Tuesday, November 23, 2010

Eating like they Used To

About two months ago, I found a great article in NW Health Fall 2010, (ghc.org), about eating fresh produce. I used to be totally anal about this, but have since deteriorated - a lot. I thought I'd share some things from the article that impacted me enough to make some major changes in my family's eating habits.

Often, produce found in grocery stores has been picked long before it ripens (tomatoes are a classic example). "Fruits and vegetables glean their vitamins and minerals from nutrients in the soil and photosynthesis in the plant's leaves. The longer produce can ripen on the plant, the more vitamin-rich it becomes." Some produce has to ripen (like green beans) but even if picked fully ripe, full of nutrients, the time spent in transit likely depletes the available nutrients. This makes complete sense because freshly grown produce tastes significantly yummier than the alternative.

A study carried out recently by the Neighborhood Farmers Market Alliance stated: "organic produce was often not more expensive at the farmers market."

"Nutritionally, studies show that certified organic produce has essentially the same amounts of vitamins, sugars, fats, and protein as conventional produce." The main difference is that produce with the "organic" label have not been exposed to pesticides and herbicides.

Some local farmers are not certified organic (the process to become so is very expensive), but they still follow the rules of the certification. The article explains that "the only way to be sure of the care, harvest, and handling history of your food is to grow it yourself or find someone who can answer your questions." Talk to the local farmers at markets or produce managers at your local grocery stores.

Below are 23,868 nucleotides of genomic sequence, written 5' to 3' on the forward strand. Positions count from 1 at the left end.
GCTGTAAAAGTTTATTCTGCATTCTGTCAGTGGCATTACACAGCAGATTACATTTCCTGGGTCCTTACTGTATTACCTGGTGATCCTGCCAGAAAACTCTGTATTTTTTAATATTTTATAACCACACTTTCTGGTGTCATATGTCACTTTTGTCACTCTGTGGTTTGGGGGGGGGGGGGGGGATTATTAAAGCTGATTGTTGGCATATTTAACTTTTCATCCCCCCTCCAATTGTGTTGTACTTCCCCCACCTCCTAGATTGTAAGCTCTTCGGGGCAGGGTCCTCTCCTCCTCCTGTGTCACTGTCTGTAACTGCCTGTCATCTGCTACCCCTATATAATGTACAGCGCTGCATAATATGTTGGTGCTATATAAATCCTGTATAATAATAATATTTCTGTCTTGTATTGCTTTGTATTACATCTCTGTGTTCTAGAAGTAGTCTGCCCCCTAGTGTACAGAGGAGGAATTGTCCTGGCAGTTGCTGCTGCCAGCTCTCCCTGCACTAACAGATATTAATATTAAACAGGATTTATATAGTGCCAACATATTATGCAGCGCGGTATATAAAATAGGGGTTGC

One way to ensure fresh, locally grown fruits and vegetables on your table is to join a CSA (Community Supported Agriculture). The article sites two websites for local sources for CSAs: Sustainable Table at sustainabletable.org/shop.csa and Local Harvest at localharvest.org.

Since reading this short article, I have been making huge efforts to buy only locally grown or organic produce. It really hasn't been more expensive - but it has definitely been yummier. My kids love vegetables more than ever.

I think food is an important aspect of our lives. It is just silly to think that the food we eat (like Doritos... wow, yuck) doesn't have any lasting effect on our body's physiological makeup. I think it is worth the effort to eat fresh, whole foods as much as possible, every single day.

The difficulty for me is keeping my fridge stocked. We have to run to the store often. This becomes a problem on days like today when a snow storm has completely immobilized us. I guess that's when Doritos may come in handy. Um, no - they are still totally gross and totally nutrient-deficient and full of - hm, I don't know what.


iamwoman said...

I'm all for organic-- the trick for me is making sure it actually IS organic. We shop at carpinito brothers all the time-- I think it's closing for winter in a week though;( Otherwise-- I try to hit actual markets rather than safeway because it's overpriced and doesn't really seem fresh to me. Winter is when it's hard to do it.

Barb's blessings said...

About 5 weeks ago, I pulled out the last of my tomato plants, a cherry tomato. There were a lot of hard, really green tomatoes that had finished growing but had not ripened on the vine so I pulled them off and put them in a plastic cup and set them on the counter. Last week I looked in the cup and they had ripened just sitting there on the counter for 3 weeks. I thought, "so that's how the super markets do it." They actually didn't taste too bad.

It's good you feed your kids good wholesome food at home but don't make yourself crazy!

Love ya, AB

PS I hear you're coming for a visit in February? We may have a baby Noah by the time you get here.